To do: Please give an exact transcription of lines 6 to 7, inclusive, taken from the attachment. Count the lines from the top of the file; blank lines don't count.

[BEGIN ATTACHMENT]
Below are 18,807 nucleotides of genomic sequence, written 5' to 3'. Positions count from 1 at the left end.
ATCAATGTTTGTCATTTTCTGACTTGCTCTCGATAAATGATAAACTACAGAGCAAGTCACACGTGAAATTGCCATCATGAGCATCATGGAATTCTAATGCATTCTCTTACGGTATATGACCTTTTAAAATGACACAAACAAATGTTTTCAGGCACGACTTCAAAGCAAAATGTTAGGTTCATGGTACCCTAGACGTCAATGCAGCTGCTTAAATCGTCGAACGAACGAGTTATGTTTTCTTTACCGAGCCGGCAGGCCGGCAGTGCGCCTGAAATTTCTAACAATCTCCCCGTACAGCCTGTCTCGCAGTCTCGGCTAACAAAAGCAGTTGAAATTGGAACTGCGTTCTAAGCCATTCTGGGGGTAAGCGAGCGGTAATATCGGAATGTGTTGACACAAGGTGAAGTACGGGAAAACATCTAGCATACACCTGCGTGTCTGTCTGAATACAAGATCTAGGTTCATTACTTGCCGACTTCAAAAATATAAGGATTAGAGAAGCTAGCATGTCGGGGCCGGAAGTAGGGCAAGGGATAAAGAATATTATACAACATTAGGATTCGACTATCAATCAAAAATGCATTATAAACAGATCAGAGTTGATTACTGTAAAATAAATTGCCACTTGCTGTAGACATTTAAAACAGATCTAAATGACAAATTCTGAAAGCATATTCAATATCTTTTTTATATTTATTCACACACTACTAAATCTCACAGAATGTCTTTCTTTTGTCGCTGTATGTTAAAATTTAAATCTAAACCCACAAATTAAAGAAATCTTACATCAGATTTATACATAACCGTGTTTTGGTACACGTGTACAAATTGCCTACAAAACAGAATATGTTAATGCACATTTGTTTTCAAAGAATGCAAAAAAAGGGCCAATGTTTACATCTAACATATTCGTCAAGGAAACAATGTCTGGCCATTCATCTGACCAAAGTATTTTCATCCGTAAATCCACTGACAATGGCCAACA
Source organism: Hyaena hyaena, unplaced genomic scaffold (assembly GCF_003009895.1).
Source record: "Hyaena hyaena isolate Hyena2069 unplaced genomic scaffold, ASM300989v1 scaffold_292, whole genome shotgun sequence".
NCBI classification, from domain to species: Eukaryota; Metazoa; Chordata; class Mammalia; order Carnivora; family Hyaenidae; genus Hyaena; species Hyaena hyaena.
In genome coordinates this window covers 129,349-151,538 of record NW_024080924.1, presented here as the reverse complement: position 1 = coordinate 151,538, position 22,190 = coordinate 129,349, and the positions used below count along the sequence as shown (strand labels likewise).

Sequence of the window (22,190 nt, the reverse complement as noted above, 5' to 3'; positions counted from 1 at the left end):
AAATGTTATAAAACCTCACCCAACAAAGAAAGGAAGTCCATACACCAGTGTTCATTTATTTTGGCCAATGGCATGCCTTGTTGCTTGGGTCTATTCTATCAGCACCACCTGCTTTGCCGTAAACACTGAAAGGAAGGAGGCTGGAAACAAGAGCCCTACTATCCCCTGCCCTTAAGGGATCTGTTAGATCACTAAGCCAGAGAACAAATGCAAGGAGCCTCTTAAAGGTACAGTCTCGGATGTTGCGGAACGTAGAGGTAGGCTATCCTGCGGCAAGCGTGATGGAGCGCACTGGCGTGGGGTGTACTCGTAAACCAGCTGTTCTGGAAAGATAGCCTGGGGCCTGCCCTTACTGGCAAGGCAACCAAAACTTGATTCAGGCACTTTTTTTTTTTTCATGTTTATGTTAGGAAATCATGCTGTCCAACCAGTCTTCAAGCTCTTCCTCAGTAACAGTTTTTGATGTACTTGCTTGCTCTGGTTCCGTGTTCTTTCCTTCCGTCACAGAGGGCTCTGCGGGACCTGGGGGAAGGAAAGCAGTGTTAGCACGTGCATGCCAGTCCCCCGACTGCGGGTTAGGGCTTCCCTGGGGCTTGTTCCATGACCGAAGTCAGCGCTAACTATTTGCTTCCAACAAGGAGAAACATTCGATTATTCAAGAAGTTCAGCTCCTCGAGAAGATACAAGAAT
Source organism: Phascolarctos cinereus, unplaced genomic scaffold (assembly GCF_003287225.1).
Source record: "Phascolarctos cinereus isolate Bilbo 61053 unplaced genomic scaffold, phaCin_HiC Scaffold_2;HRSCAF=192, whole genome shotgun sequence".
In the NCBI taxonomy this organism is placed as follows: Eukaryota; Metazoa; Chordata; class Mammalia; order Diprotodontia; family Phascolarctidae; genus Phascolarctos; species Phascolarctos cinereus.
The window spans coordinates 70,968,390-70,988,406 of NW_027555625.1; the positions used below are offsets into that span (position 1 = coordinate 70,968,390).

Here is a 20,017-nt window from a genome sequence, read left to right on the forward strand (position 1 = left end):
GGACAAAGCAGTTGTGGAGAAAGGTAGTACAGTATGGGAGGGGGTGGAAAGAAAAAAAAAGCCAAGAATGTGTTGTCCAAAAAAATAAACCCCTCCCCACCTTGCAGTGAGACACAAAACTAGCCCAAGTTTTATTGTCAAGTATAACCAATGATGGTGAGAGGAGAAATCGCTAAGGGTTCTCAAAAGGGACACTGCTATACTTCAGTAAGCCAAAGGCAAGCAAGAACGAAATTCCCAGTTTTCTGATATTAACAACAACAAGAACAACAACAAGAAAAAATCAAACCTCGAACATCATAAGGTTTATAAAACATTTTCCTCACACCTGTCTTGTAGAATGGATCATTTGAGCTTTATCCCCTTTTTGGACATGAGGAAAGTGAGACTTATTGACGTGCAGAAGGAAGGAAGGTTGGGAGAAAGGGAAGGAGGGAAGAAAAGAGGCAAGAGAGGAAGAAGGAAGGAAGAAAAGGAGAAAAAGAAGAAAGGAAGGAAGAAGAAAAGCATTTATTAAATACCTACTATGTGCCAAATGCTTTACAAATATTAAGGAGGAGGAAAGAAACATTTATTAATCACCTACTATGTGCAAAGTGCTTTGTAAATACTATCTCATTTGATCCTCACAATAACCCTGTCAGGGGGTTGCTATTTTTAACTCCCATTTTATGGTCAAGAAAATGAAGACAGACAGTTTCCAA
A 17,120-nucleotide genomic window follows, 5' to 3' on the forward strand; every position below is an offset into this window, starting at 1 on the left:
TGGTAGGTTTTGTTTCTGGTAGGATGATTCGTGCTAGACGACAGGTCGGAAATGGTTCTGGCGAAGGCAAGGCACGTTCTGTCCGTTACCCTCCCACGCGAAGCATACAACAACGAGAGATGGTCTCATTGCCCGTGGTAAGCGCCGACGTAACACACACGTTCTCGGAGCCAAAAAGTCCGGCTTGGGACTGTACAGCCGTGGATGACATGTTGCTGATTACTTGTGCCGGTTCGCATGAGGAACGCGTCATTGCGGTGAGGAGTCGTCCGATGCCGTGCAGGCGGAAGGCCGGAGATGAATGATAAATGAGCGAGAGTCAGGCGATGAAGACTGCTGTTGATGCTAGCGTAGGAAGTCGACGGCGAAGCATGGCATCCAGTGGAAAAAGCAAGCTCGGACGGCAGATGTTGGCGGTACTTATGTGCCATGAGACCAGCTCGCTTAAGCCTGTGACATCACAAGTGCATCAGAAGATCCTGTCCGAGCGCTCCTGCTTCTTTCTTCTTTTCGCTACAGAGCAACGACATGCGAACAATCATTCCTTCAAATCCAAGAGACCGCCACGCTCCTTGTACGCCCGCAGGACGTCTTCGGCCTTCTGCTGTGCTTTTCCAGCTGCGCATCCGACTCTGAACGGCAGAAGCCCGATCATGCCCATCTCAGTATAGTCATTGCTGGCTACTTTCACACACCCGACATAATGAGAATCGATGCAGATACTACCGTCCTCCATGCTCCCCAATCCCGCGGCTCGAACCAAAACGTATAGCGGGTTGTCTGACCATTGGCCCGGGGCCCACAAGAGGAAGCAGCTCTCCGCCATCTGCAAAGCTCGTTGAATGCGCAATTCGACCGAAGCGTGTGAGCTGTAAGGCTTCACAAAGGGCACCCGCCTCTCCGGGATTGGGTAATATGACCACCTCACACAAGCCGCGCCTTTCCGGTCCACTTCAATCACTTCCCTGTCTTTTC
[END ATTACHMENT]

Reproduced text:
In genome coordinates this window covers 129,349-151,538 of record NW_024080924.1, presented here as the reverse complement: position 1 = coordinate 151,538, position 22,190 = coordinate 129,349, and the positions used below count along the sequence as shown (strand labels likewise).

Sequence of the window (22,190 nt, the reverse complement as noted above, 5' to 3'; positions counted from 1 at the left end):